Random House Children’s announced a number of promotions in its production department. Mary Ellen Owens has been promoted to production manager, while Shameiza Ally and Natalia Dextre move up to production supervisor. Claribel Vasquez also joins the department as production supervisor, moving over from corporate reprints.
F+W Media announced a number of staff hires. Jamie Wilkinson has joined the company as group publisher/community leader, Automotive/Outdoors. Previously she was senior director of operations and business development at ESPN outdoors. Paul Dinas joins as business editor, arriving from Alpha Books where he was a senior editor. In addition, Simone Parham joins as director of special markets, India Amos has been named digital production ePub QA associate, Bethany Carland-Adams has been named senior publicist, and Lauren Rouleau has joined the company as special sales manager.
David Parrish is moving to Hong Kong as part of his new role as Random House Group Sales and Marketing Director, East Asia.
Sarah Dickman is leaving the Nicholas Ellison Agency after seven years working as director of foreign rights and a literary agent to join Odyl, a social media marketing startup, that specializes in audience development using Facebook. Chelsea Lindman will replace her as director of foreign rights while continuing to work as a domestic agent.
Jane Starr Literary Scouts has been appointed U.S. scout for Brazilian publishing house Editora Sariva.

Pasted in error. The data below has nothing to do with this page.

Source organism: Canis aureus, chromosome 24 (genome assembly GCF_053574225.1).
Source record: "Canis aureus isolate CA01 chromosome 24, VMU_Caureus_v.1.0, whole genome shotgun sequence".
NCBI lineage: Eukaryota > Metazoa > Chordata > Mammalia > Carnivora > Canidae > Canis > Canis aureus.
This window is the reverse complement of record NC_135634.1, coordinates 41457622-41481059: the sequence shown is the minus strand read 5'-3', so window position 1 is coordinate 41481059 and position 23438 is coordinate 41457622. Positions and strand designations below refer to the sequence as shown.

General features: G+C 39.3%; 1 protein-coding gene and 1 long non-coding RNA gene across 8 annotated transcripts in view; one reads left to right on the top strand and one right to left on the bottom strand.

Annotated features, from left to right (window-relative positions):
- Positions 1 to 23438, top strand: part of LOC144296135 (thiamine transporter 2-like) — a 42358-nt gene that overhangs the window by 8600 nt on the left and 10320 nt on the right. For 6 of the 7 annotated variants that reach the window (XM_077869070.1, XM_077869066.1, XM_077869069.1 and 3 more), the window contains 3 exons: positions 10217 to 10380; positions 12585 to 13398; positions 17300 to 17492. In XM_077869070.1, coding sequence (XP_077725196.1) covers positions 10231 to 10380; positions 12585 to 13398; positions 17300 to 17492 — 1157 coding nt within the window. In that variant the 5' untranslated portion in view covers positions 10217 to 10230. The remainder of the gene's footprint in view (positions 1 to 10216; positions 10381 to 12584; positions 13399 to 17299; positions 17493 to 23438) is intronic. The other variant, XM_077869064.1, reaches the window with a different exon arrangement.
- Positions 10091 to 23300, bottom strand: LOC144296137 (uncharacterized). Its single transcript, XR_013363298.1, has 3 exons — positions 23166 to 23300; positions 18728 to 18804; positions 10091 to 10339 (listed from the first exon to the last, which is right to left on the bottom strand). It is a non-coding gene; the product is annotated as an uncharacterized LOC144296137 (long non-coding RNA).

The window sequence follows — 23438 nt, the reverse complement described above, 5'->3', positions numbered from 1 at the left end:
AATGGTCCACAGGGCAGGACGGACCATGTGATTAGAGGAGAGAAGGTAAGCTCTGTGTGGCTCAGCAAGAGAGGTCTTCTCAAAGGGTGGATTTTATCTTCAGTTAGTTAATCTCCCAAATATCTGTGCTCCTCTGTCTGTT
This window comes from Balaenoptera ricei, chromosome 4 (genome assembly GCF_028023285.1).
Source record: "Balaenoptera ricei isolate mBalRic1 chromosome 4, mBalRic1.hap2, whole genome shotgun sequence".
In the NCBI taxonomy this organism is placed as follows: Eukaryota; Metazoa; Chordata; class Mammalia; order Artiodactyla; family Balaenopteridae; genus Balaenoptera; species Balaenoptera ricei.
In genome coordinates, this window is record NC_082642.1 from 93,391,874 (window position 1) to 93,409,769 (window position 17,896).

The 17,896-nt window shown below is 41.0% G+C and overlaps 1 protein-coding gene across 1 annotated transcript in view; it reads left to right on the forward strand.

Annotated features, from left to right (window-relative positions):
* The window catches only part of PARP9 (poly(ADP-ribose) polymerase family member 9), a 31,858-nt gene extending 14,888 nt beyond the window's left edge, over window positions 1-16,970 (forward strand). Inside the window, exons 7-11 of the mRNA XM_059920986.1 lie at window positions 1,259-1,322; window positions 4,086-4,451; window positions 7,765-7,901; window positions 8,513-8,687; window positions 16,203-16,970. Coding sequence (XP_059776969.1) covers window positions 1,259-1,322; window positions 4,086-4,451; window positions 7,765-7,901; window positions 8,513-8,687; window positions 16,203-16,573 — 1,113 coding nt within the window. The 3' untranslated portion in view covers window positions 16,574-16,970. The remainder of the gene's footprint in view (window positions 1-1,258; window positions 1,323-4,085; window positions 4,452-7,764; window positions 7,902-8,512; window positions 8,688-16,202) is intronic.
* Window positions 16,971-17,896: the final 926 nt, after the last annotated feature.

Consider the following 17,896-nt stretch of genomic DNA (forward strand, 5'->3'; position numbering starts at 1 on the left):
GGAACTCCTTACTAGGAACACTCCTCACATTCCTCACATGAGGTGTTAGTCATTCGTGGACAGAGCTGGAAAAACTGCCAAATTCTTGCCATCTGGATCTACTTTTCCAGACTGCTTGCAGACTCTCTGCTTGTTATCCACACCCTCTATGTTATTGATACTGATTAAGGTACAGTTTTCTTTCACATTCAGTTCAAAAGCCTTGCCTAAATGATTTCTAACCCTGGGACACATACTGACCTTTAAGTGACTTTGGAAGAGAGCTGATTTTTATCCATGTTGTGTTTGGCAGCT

Patrick Ness has won the Carnegie Medal for his novel MONSTERS OF MEN (Walker Books) and Grahame Baker-Smith won the Greenaway Medal for FArTHER (Templar).
Kim Scott has won the Miles Franklin Award for THAT DEADMAN DANCE (Picador Australia), the second time he has won the prize.
Newton Thornburg, the author of many acclaimed crime novels including TO DIE IN CALIFORNIA (1973) and CUTTER & BONE (1976) died May 9 at the age of 81 in Bothell, WA. Thornburg had suffered from many ailments over the last few years, and news of his death did not emerge until Thursday.
Canadian novelist and poet Robert Kroetsch was killed in a car crash Tuesday afternoon near his home in Leduc, Alberta, a week shy of his 84th birthday. He was considered to be Alberta’s foremost literary voice and had received the Golden Pen Award from the Writers Guild of Alberta on June 11 for his lifetime achievements.
Edmonton Journal obit